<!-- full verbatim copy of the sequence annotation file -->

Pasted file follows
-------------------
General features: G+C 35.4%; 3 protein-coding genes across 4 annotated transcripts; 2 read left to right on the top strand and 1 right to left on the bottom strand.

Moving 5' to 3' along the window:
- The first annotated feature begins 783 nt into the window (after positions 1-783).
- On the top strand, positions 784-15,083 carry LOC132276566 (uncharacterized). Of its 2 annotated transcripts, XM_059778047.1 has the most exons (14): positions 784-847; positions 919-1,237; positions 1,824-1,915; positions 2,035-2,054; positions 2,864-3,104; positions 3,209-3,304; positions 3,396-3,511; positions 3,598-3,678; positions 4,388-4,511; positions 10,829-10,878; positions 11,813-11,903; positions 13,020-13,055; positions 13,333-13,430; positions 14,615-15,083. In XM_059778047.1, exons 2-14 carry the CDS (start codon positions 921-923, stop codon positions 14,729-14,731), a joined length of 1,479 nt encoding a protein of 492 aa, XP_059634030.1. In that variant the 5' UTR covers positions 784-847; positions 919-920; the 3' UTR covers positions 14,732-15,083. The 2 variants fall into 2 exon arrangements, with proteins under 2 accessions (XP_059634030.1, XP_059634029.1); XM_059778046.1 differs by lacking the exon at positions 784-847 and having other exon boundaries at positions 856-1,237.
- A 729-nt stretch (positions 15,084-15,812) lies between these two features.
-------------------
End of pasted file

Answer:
General features: G+C 35.4%; 3 protein-coding genes across 4 annotated transcripts; 2 read left to right on the top strand and 1 right to left on the bottom strand.

Moving 5' to 3' along the window:
- The first annotated feature begins 783 nt into the window (after positions 1-783).
- On the top strand, positions 784-15,083 carry LOC132276566 (uncharacterized). Of its 2 annotated transcripts, XM_059778047.1 has the most exons (14): positions 784-847; positions 919-1,237; positions 1,824-1,915; positions 2,035-2,054; positions 2,864-3,104; positions 3,209-3,304; positions 3,396-3,511; positions 3,598-3,678; positions 4,388-4,511; positions 10,829-10,878; positions 11,813-11,903; positions 13,020-13,055; positions 13,333-13,430; positions 14,615-15,083. In XM_059778047.1, exons 2-14 carry the CDS (start codon positions 921-923, stop codon positions 14,729-14,731), a joined length of 1,479 nt encoding a protein of 492 aa, XP_059634030.1. In that variant the 5' UTR covers positions 784-847; positions 919-920; the 3' UTR covers positions 14,732-15,083. The 2 variants fall into 2 exon arrangements, with proteins under 2 accessions (XP_059634030.1, XP_059634029.1); XM_059778046.1 differs by lacking the exon at positions 784-847 and having other exon boundaries at positions 856-1,237.
- A 729-nt stretch (positions 15,084-15,812) lies between these two features.